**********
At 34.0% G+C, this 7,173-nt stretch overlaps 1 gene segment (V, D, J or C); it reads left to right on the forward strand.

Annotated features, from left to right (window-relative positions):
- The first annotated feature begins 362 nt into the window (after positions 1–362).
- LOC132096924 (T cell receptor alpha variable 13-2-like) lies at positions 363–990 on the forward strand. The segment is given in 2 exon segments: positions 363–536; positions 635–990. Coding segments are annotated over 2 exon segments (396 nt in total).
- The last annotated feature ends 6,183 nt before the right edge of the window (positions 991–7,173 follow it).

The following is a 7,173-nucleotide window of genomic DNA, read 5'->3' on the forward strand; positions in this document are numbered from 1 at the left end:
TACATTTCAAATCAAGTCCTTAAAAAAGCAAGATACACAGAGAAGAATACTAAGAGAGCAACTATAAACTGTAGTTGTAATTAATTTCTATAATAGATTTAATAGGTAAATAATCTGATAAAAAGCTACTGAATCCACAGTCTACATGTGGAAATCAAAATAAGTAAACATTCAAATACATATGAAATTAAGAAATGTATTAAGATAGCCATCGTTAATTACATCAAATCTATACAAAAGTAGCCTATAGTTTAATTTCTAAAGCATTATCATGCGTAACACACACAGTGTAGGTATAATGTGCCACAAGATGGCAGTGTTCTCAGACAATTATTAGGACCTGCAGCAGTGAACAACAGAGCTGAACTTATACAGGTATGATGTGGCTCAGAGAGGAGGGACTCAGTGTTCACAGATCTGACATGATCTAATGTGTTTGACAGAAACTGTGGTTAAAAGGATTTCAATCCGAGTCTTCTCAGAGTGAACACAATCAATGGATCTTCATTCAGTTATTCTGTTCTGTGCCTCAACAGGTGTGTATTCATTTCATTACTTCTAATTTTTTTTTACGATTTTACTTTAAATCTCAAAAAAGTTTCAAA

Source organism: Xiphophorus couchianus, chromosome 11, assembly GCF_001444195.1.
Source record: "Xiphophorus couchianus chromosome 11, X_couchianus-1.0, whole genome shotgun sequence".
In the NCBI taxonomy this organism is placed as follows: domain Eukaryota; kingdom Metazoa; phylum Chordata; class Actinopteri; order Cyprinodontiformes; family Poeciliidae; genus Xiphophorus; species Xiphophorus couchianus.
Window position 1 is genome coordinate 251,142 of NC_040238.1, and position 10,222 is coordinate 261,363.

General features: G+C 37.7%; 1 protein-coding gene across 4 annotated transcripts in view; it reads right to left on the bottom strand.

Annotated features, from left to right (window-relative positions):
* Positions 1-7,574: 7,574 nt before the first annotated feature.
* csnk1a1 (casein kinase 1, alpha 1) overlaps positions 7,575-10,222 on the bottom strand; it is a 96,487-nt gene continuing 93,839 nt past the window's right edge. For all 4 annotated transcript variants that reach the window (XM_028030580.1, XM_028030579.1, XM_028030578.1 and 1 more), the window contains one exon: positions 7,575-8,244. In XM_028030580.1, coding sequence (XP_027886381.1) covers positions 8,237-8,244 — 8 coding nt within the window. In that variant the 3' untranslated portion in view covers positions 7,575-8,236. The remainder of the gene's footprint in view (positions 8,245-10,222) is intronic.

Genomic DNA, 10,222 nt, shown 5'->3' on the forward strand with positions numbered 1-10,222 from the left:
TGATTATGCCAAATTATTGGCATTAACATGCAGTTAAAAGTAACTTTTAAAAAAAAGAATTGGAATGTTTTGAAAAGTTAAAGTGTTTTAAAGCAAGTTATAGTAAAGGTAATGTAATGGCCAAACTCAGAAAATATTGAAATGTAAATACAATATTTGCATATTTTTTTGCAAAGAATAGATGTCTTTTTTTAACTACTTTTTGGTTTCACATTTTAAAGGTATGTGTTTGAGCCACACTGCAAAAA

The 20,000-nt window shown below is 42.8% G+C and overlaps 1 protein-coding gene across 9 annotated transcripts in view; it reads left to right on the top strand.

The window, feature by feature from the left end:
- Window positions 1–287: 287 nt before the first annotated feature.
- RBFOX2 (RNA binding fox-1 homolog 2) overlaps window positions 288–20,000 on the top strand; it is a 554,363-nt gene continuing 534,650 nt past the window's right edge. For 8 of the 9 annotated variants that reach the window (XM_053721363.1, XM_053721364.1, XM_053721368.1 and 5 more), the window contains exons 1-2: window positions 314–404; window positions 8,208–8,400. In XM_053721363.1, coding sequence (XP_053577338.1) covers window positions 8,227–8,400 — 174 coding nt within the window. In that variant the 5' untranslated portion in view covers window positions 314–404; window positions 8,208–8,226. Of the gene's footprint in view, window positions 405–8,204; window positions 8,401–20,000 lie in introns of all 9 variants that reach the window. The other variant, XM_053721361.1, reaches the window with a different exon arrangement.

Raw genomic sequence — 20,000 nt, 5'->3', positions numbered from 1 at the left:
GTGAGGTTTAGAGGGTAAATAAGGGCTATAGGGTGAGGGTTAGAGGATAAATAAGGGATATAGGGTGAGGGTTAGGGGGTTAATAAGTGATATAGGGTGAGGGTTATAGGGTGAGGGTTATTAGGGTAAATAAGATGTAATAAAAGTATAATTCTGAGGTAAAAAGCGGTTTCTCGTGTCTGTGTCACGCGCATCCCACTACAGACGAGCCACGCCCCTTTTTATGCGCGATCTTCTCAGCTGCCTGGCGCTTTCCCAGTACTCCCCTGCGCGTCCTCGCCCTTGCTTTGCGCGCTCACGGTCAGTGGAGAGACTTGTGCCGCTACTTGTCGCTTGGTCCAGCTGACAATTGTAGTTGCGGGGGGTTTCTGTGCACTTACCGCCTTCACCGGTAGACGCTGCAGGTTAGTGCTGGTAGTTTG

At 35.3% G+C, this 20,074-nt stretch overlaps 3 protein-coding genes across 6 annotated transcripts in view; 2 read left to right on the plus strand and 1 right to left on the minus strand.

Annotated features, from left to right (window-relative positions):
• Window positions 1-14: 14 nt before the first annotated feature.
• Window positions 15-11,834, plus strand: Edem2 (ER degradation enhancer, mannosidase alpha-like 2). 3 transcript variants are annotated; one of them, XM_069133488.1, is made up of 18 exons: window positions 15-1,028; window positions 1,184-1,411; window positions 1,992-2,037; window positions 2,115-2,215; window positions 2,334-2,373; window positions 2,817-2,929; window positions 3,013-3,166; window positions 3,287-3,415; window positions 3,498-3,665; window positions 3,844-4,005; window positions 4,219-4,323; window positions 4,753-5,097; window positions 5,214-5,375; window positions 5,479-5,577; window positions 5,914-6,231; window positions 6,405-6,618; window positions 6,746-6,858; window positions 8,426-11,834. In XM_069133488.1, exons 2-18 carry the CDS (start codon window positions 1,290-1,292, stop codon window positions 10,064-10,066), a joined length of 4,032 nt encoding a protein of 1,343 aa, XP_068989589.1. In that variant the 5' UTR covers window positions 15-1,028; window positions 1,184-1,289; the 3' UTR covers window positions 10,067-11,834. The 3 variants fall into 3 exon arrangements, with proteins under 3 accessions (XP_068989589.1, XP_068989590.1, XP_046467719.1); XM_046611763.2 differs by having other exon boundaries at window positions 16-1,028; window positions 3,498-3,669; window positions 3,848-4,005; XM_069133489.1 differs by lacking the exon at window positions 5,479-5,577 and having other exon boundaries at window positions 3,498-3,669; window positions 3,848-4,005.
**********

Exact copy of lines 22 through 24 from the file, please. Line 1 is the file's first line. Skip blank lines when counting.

Raw genomic sequence — 20,000 nt, 5'->3', positions numbered from 1 at the left:
GTGAGGTTTAGAGGGTAAATAAGGGCTATAGGGTGAGGGTTAGAGGATAAATAAGGGATATAGGGTGAGGGTTAGGGGGTTAATAAGTGATATAGGGTGAGGGTTATAGGGTGAGGGTTATTAGGGTAAATAAGATGTAATAAAAGTATAATTCTGAGGTAAAAAGCGGTTTCTCGTGTCTGTGTCACGCGCATCCCACTACAGACGAGCCACGCCCCTTTTTATGCGCGATCTTCTCAGCTGCCTGGCGCTTTCCCAGTACTCCCCTGCGCGTCCTCGCCCTTGCTTTGCGCGCTCACGGTCAGTGGAGAGACTTGTGCCGCTACTTGTCGCTTGGTCCAGCTGACAATTGTAGTTGCGGGGGGTTTCTGTGCACTTACCGCCTTCACCGGTAGACGCTGCAGGTTAGTGCTGGTAGTTTG

At 35.3% G+C, this 20,074-nt stretch overlaps 3 protein-coding genes across 6 annotated transcripts in view; 2 read left to right on the plus strand and 1 right to left on the minus strand.